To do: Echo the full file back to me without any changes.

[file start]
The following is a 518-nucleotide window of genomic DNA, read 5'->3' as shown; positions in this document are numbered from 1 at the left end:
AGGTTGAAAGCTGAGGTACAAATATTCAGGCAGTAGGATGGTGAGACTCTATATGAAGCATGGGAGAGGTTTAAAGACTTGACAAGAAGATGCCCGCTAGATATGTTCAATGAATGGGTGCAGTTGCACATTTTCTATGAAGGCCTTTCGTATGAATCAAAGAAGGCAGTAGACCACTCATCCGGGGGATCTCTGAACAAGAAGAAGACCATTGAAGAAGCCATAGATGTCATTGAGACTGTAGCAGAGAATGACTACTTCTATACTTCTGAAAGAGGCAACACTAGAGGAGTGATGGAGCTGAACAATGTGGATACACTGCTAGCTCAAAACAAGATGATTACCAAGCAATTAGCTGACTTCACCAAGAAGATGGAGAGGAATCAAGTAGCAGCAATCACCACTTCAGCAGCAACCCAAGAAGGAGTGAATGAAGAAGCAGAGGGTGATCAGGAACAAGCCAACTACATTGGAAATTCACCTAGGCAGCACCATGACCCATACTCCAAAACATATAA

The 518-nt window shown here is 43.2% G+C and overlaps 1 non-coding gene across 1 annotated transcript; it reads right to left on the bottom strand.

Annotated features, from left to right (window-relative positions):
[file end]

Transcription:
The following is a 518-nucleotide window of genomic DNA, read 5'->3' as shown; positions in this document are numbered from 1 at the left end:
AGGTTGAAAGCTGAGGTACAAATATTCAGGCAGTAGGATGGTGAGACTCTATATGAAGCATGGGAGAGGTTTAAAGACTTGACAAGAAGATGCCCGCTAGATATGTTCAATGAATGGGTGCAGTTGCACATTTTCTATGAAGGCCTTTCGTATGAATCAAAGAAGGCAGTAGACCACTCATCCGGGGGATCTCTGAACAAGAAGAAGACCATTGAAGAAGCCATAGATGTCATTGAGACTGTAGCAGAGAATGACTACTTCTATACTTCTGAAAGAGGCAACACTAGAGGAGTGATGGAGCTGAACAATGTGGATACACTGCTAGCTCAAAACAAGATGATTACCAAGCAATTAGCTGACTTCACCAAGAAGATGGAGAGGAATCAAGTAGCAGCAATCACCACTTCAGCAGCAACCCAAGAAGGAGTGAATGAAGAAGCAGAGGGTGATCAGGAACAAGCCAACTACATTGGAAATTCACCTAGGCAGCACCATGACCCATACTCCAAAACATATAA

The 518-nt window shown here is 43.2% G+C and overlaps 1 non-coding gene across 1 annotated transcript; it reads right to left on the bottom strand.

Annotated features, from left to right (window-relative positions):